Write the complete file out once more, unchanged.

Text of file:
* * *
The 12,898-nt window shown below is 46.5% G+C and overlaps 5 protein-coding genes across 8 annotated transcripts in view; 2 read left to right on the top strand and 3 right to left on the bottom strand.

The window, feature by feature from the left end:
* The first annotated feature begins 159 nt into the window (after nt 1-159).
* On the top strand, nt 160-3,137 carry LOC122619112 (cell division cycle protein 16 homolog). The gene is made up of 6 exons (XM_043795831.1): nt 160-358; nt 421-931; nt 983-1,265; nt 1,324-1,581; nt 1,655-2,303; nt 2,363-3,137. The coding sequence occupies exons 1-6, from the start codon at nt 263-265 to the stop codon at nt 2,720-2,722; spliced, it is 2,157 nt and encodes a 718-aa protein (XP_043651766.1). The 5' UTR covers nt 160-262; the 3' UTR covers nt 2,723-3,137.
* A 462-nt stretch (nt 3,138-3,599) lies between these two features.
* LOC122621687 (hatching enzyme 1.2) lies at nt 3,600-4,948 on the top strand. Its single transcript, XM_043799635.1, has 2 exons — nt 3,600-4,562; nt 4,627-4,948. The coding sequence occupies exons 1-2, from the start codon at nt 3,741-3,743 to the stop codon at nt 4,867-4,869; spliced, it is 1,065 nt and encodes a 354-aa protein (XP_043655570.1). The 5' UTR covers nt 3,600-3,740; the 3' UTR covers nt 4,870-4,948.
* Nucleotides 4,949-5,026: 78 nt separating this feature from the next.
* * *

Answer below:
The 12,898-nt window shown below is 46.5% G+C and overlaps 5 protein-coding genes across 8 annotated transcripts in view; 2 read left to right on the top strand and 3 right to left on the bottom strand.

The window, feature by feature from the left end:
* The first annotated feature begins 159 nt into the window (after nt 1-159).
* On the top strand, nt 160-3,137 carry LOC122619112 (cell division cycle protein 16 homolog). The gene is made up of 6 exons (XM_043795831.1): nt 160-358; nt 421-931; nt 983-1,265; nt 1,324-1,581; nt 1,655-2,303; nt 2,363-3,137. The coding sequence occupies exons 1-6, from the start codon at nt 263-265 to the stop codon at nt 2,720-2,722; spliced, it is 2,157 nt and encodes a 718-aa protein (XP_043651766.1). The 5' UTR covers nt 160-262; the 3' UTR covers nt 2,723-3,137.
* A 462-nt stretch (nt 3,138-3,599) lies between these two features.
* LOC122621687 (hatching enzyme 1.2) lies at nt 3,600-4,948 on the top strand. Its single transcript, XM_043799635.1, has 2 exons — nt 3,600-4,562; nt 4,627-4,948. The coding sequence occupies exons 1-2, from the start codon at nt 3,741-3,743 to the stop codon at nt 4,867-4,869; spliced, it is 1,065 nt and encodes a 354-aa protein (XP_043655570.1). The 5' UTR covers nt 3,600-3,740; the 3' UTR covers nt 4,870-4,948.
* Nucleotides 4,949-5,026: 78 nt separating this feature from the next.